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Culture: DogPatch
How to sing to your dog
Hummed or howled, tunes find a receptive audience.
How to Sing to Your Dog - Illustration
YES, IT’S EMBARRASSING, but many people have the urge to sing to their canine companions. Don’t worry about it—it’s natural. In fact, singing to your dog can be a lot more fun than crooning to a baby or toddler. For one thing, your dog will never develop the capacity for irony or satirical thinking so annoying in humans, so any stupid or caustic lyrics you make up won’t be understood. And your...
Culture: Stories & Lit
Daisy and Pumpkin
Giving new meaning to the term “assisted living.”
Pumpkin and Daisy Dogs Illustration
My sister left me a phone message : “I think Mom has had a stroke.” It was shorthand for us, a message my sister and I have exchanged many times, whenever our mother was particularly difficult or unreasonable.“Having a stroke” meant our mother was irrational, belligerent, mean, needy or any of the other possibilities that crop up regularly between women who care too much for each other. If I...
Culture: Stories & Lit
Dante
Memory as an antidote for loss.
Dante - Catherine Ryan Hyde
Kennel man says, “Ever had a dog before?” “When I was a kid we had a Cocker Spaniel.” “This ain’t no Cocker Spaniel.” The dog is in a run by himself. He doesn’t have to share with other dogs. Because he won’t. “What kind of dog is he?” “I dunno. No kind of dog. Every kind of dog. Got some hound, maybe. Maybe not.” He’s yellow. Very short hair, not shiny or lustrous. Strong looking. Ellen...
Culture: Stories & Lit
Dog of the Day
Day care diva earns her title.
Three Dogs Art
My dog Maeby has always gotten good grades. Every evening when I pull into the driveway at the doggy day care center that she attends,Maeby, a fluffy Aussie/Lab mix, is waiting for me, along with her daily report card.   Although it is fanciful thinking that one day the center might provide classes in “The Mailman Is Only in It for the Pension and Not Your Territory, Therefore the Barking...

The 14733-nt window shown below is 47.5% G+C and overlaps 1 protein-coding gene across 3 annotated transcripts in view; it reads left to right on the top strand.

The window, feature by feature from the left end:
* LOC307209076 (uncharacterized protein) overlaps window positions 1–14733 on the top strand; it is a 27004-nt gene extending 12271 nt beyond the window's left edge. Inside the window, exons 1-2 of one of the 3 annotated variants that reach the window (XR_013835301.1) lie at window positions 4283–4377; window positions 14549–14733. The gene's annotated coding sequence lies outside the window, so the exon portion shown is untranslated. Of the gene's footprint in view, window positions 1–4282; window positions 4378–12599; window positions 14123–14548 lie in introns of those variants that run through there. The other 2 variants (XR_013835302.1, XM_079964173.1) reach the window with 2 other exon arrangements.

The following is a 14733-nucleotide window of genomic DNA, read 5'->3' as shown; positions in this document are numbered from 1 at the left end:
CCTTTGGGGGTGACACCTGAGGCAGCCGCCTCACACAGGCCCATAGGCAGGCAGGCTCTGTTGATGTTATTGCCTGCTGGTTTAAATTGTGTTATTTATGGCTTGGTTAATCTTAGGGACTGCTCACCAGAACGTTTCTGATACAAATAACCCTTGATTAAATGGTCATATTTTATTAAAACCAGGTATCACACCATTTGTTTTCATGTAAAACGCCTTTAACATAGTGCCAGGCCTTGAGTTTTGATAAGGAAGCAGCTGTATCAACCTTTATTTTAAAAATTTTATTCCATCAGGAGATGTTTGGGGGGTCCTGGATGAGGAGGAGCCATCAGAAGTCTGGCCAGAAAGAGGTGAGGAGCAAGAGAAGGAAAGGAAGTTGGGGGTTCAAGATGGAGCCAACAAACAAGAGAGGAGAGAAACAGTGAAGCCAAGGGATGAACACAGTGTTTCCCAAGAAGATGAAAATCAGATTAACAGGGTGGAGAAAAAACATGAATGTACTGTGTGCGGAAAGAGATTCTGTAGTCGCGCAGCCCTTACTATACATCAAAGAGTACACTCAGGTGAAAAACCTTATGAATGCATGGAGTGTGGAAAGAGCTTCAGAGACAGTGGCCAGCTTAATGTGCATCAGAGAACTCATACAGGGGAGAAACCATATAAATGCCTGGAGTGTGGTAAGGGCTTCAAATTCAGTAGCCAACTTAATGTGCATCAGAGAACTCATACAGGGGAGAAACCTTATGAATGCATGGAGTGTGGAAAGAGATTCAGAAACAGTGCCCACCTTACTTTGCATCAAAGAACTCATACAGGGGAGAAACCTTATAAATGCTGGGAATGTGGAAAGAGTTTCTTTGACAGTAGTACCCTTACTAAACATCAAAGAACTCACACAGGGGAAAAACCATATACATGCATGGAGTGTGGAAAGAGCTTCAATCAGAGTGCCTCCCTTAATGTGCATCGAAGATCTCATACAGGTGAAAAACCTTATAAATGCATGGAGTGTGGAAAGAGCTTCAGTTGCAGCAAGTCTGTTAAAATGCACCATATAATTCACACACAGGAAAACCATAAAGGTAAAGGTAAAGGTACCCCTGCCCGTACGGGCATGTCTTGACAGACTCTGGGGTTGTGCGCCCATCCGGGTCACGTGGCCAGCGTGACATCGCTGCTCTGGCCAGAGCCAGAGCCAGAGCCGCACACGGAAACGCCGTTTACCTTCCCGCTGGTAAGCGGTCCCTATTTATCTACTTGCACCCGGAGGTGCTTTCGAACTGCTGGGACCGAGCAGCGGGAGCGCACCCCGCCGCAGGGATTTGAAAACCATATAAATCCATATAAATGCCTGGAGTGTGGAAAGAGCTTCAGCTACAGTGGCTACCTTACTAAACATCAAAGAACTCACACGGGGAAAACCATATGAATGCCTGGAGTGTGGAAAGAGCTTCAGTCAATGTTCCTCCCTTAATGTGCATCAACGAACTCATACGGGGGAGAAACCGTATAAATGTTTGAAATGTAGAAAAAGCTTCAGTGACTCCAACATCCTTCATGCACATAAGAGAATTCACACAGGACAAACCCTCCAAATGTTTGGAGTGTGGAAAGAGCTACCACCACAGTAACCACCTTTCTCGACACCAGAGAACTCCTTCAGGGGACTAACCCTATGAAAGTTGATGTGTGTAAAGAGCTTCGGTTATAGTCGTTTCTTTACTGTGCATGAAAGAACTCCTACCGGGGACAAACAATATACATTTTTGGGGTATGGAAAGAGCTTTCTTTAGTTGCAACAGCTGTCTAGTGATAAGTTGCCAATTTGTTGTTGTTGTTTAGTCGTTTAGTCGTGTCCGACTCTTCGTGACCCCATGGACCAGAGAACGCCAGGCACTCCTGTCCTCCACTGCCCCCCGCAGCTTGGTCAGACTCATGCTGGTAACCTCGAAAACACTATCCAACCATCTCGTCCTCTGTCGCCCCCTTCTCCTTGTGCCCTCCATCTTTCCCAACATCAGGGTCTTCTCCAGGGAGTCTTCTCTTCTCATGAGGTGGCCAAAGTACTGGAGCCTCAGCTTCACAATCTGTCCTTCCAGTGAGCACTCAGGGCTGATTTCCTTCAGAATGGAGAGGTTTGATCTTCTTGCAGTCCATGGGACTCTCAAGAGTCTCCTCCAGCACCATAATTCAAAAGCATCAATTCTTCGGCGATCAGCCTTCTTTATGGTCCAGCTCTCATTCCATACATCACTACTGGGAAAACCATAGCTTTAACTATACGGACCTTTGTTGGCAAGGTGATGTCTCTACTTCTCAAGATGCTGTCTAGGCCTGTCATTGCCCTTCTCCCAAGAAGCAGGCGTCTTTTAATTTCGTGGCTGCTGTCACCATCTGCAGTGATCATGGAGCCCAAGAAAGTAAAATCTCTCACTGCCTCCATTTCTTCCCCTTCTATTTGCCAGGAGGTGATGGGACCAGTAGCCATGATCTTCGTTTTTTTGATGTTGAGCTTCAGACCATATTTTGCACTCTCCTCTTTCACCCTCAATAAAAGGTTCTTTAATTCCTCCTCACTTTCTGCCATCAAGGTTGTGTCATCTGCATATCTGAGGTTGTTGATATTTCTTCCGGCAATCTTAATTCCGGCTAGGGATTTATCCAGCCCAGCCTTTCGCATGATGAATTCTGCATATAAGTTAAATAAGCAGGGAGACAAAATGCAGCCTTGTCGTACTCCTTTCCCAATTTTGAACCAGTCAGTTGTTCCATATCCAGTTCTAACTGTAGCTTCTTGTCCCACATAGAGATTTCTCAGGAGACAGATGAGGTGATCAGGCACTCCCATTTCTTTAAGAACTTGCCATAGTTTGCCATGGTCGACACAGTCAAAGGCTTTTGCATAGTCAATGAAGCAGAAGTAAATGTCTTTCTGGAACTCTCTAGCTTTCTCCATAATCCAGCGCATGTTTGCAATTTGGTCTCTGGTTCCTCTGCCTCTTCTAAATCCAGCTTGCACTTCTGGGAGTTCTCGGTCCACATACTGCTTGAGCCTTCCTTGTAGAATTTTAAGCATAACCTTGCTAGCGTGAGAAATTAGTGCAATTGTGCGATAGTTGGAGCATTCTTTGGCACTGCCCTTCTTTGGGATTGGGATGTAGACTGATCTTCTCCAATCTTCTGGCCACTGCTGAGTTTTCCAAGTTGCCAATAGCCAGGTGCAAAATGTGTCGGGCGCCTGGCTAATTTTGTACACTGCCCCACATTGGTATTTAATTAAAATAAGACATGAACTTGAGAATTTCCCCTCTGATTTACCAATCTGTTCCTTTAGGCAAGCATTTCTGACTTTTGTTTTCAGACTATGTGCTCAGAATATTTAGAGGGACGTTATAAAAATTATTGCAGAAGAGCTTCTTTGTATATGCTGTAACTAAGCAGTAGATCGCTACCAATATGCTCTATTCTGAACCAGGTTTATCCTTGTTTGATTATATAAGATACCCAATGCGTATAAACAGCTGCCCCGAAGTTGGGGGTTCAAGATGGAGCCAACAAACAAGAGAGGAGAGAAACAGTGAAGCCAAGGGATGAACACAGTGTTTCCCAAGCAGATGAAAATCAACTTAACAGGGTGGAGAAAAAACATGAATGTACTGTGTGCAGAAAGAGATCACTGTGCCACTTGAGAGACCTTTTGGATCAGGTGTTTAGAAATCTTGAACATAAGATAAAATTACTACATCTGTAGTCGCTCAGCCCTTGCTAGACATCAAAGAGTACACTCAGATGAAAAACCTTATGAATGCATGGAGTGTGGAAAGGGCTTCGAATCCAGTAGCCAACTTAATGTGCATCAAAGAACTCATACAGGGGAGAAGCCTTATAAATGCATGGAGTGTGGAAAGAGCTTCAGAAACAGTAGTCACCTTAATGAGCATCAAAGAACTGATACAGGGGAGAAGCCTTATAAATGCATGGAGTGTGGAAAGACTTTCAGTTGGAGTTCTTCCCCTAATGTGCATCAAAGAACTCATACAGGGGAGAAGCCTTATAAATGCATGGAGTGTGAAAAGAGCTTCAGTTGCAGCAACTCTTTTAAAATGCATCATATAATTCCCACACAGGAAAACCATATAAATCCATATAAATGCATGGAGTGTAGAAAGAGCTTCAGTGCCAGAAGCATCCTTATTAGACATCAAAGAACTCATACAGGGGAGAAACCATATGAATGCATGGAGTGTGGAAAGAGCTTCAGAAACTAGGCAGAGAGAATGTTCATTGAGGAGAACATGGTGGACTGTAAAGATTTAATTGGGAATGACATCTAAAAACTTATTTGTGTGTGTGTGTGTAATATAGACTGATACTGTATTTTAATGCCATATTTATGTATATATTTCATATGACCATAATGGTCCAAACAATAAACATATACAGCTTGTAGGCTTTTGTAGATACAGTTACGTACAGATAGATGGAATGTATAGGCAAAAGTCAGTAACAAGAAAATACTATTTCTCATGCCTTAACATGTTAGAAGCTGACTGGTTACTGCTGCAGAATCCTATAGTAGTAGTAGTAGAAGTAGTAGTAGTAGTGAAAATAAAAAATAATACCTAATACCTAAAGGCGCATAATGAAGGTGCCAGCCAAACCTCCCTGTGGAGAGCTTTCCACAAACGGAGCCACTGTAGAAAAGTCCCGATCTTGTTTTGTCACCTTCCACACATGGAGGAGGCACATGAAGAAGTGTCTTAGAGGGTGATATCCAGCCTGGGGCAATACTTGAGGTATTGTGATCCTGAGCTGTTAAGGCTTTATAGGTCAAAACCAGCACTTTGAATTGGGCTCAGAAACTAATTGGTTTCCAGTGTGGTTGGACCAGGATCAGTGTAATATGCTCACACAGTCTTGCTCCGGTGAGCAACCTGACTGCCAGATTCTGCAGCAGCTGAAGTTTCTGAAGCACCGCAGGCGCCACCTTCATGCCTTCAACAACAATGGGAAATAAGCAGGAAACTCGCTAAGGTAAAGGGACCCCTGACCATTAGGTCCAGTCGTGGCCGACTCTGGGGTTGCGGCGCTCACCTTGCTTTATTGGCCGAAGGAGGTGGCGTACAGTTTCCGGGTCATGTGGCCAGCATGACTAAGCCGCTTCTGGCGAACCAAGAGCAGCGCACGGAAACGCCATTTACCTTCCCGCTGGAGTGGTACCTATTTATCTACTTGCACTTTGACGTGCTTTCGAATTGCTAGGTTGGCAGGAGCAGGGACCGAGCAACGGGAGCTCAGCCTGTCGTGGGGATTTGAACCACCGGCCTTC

News: Karen B. London
“Underdog”
Possible origins of the term
It’s March Madness, which means that in our house, as well as countless other houses nationwide with people following the NCAA Basketball tournament, things are just a little exciting and crazy. People are speaking differently, with phrases such as “exceeding expectations,” “early foul trouble,” “3-pointer at the buzzer,” “tough matchup” and “leading scorer” replacing much of normal conversation...
Culture: Stories & Lit
Chloe Chronicles, Part I: New Dog Homecoming
Sight Unseen
The Chloe Chronicles
It’s not unusual these days for perfect matches — between humans and humans, animals and humans, even animals and animals — to be made online. Typically (in the Match.com department, at least), the humans actually meet before agreeing to make a full-time/ lifelong commitment. So is it crazy to adopt a dog you’ve never actually met face-to-face? I did exactly that. I adopted my dog Chloe before I...
News: Guest Posts
Queer Storytelling Series Focuses on Dogs
In the introduction to his 1997 book Queer Dog: homo/pup/poetry, Gerry Gomez Pearlberg writes, “Why do gay men and lesbians have so much to say on the subject of dogs? Perhaps because we’re masters at reconfiguring what it means to create family, what it means to be animal and living in skin, what it means to exist in a state of exuberant, unapologetic disobedience.” It is the spirit of this...
Culture: Readers Write
Call of the Wild
We had already bought our dog a car to chauffeur her properly. The next logical step was to get her some real estate. Our new fifty-eight acres of rocky hillside sat on a dead-end road in the Catskill Mountains, three hours from our apartment in Brooklyn. There, slowly but surely, the three of us (husband, wife and Mercy) could become the wild animals we were apparently meant to be. Well, Mercy,...
Culture: Stories & Lit
Dognapper in the Desert
I didn’t go on a pilgrimage through the holy lands of Israel and Palestine expecting to return as an international dognapper. Yet in the desert east of Bethlehem, just outside of a fourth-century monastery, that’s exactly what I was about to become. I’d been watching the local boys for 15 minutes. There were three of them, about nine years old, give or take a year. Dressed in dirty jeans and...
Culture: Stories & Lit
My Dog Believes in God
There is a tippy little table in the living room that terrifies the dog. On occasions too numerous to count, this table has lurched at him. He gives it a wide berth and a sideways eye. And when it goes for him, he tucks his tail and scrabbles for cover under the dinner table. There is a malevolent lamp in the den. And a moment ago, there was a spoon on the edge of the counter that, at the...

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